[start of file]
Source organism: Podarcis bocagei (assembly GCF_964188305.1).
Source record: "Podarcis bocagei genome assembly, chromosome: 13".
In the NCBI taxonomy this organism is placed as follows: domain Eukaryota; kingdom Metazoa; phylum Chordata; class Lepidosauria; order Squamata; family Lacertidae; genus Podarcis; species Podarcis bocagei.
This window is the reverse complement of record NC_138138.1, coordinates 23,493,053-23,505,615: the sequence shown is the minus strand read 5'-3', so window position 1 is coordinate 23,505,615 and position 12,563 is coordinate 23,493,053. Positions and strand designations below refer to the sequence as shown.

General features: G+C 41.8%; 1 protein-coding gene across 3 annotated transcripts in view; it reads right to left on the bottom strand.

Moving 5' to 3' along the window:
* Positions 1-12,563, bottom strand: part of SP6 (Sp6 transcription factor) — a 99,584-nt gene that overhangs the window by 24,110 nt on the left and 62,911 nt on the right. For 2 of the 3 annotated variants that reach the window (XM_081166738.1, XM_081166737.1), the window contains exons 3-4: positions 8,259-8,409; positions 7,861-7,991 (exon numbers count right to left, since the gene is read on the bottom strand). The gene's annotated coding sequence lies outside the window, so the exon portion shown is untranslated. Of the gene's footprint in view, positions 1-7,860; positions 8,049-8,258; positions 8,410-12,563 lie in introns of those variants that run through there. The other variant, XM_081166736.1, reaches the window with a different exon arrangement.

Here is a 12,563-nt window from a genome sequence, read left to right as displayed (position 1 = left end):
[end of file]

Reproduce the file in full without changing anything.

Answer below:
Source organism: Podarcis bocagei (assembly GCF_964188305.1).
Source record: "Podarcis bocagei genome assembly, chromosome: 13".
In the NCBI taxonomy this organism is placed as follows: domain Eukaryota; kingdom Metazoa; phylum Chordata; class Lepidosauria; order Squamata; family Lacertidae; genus Podarcis; species Podarcis bocagei.
This window is the reverse complement of record NC_138138.1, coordinates 23,493,053-23,505,615: the sequence shown is the minus strand read 5'-3', so window position 1 is coordinate 23,505,615 and position 12,563 is coordinate 23,493,053. Positions and strand designations below refer to the sequence as shown.

General features: G+C 41.8%; 1 protein-coding gene across 3 annotated transcripts in view; it reads right to left on the bottom strand.

Moving 5' to 3' along the window:
* Positions 1-12,563, bottom strand: part of SP6 (Sp6 transcription factor) — a 99,584-nt gene that overhangs the window by 24,110 nt on the left and 62,911 nt on the right. For 2 of the 3 annotated variants that reach the window (XM_081166738.1, XM_081166737.1), the window contains exons 3-4: positions 8,259-8,409; positions 7,861-7,991 (exon numbers count right to left, since the gene is read on the bottom strand). The gene's annotated coding sequence lies outside the window, so the exon portion shown is untranslated. Of the gene's footprint in view, positions 1-7,860; positions 8,049-8,258; positions 8,410-12,563 lie in introns of those variants that run through there. The other variant, XM_081166736.1, reaches the window with a different exon arrangement.

Here is a 12,563-nt window from a genome sequence, read left to right as displayed (position 1 = left end):